Assessing theValue ofUrbanGreen Spaces inMitigatingMulti-SeasonalUrban Heat usingMODISLand SurfaceTemperature (LST) andLandsat 8 data

Document Type: Original Research Paper

Authors

School ofAgricultural, Earth and Environmental Sciences, University ofKwaZulu-Natal, P. Bag X01, Scottsville, 3209 Pietermaritzburg, SouthAfrica

Abstract

Urban growth and associated landscape transformation has been a major driver of local, regional
and global environmental change. The conversion of urban greenery to impervious landscapes has been identified
as a key factor influencing the distinctive urban heat and associated consequences. Due to the often high
demand for space in urban areas, creation and preservation of urban greenery as heat sinks is commonly
perceived as “a waste of space”. Consequently, there is an increasing need for creation and preservation of
such spaces. This study sought to quantify multi-seasonal heat contribution of major Land-Use-Land-Cover
(LULC) within the Ethekwini Municipal Area (EMA) using the recently launched Landsat 8 and MODIS -
Land Surface and Temperature (LST) data-sets. To determine the contribution of urban greenery as possible
remedy to Urban Heat Island (UHI), major LULCs were grouped into four functional zones and Contribution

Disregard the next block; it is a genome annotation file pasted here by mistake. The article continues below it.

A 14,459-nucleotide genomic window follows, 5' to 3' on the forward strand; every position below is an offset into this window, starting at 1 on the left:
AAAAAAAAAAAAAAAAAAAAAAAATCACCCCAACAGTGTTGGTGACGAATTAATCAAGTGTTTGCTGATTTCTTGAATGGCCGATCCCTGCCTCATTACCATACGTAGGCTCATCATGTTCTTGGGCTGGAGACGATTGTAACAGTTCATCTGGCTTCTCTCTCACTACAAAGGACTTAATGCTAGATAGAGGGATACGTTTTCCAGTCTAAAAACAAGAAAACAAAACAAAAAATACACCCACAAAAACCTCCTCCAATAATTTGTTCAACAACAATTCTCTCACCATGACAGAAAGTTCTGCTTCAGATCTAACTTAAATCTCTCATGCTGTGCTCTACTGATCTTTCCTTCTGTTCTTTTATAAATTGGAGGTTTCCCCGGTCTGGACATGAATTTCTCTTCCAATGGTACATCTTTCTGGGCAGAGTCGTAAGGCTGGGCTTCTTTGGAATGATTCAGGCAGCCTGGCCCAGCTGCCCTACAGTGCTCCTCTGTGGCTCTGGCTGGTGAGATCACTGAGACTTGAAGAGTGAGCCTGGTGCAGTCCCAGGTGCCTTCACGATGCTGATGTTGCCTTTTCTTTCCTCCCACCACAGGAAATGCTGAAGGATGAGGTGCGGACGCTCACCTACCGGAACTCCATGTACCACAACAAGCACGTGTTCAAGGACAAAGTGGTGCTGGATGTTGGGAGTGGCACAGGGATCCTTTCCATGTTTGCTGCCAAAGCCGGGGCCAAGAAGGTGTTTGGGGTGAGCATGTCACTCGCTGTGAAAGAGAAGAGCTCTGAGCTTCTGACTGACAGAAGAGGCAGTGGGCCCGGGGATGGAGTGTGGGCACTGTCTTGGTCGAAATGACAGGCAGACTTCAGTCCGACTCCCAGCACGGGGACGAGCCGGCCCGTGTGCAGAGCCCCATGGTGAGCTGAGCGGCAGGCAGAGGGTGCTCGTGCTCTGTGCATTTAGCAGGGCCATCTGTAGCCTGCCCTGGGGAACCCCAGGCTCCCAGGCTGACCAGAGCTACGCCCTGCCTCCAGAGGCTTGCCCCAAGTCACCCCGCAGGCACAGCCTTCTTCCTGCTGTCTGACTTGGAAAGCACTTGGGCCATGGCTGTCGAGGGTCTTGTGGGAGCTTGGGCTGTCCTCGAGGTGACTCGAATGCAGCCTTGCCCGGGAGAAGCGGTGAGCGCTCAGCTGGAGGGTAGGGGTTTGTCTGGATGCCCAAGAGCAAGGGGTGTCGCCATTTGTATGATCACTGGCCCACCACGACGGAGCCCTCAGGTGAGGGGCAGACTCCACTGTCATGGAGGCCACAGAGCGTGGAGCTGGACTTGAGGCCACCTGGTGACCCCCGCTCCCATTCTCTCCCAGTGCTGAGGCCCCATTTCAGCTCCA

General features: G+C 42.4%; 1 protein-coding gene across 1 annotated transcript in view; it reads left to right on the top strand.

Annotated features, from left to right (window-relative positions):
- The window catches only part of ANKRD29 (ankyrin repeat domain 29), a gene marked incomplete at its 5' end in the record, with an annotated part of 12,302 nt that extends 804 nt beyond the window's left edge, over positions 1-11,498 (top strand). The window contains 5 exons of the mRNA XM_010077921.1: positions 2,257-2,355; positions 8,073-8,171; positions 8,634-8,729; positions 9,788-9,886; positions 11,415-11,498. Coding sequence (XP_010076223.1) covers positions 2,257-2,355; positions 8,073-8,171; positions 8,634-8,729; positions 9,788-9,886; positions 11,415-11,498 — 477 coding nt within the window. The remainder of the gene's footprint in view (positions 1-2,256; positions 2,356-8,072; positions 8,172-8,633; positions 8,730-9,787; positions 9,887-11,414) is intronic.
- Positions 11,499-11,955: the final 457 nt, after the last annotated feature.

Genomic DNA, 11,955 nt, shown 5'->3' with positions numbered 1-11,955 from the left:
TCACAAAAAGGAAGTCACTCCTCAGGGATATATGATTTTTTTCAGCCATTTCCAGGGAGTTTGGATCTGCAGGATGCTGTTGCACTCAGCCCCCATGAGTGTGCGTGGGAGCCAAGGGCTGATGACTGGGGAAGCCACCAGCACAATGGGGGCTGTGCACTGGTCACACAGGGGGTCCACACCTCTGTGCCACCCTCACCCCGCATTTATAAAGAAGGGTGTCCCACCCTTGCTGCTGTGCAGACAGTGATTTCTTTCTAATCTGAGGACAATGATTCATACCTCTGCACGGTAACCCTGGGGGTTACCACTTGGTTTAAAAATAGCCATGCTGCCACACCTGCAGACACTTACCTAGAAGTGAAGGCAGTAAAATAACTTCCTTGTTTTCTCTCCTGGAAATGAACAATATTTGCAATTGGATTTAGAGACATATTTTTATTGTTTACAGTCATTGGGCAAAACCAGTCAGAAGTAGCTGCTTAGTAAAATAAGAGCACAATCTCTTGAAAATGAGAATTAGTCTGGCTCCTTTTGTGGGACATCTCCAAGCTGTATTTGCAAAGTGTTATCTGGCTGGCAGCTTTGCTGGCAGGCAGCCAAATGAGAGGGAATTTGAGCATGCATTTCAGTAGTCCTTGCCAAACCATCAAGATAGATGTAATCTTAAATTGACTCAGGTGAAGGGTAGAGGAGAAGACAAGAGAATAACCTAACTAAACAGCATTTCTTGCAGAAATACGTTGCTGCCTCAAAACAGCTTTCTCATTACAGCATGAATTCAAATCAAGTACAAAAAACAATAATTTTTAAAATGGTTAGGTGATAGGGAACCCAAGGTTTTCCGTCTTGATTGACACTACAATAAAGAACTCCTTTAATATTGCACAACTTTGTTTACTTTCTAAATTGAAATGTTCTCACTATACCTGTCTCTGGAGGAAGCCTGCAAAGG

Index (CI) used to determine multi-seasonal heat contribution to EMA. Results show that impervious surfaces
were the major heat source while the green spaces were the major heat sinks. Furthermore, the built-up/green
spaces transition zones accounted for significantly lower heat contribution to the entire landscape. The latter
finding indicates the value of developing greenery mosaics within the often densely built-up urban areas. In
addition to determining extents of EMA’s valuable greenery, this study demonstrates the value of remotely
sensed data-sets in understanding the implication of LULC types on the urban micro-climate. The study is
particularly valuable for designing sustainable urban socio-economic and environmental strategies at local,
regional and global climate change

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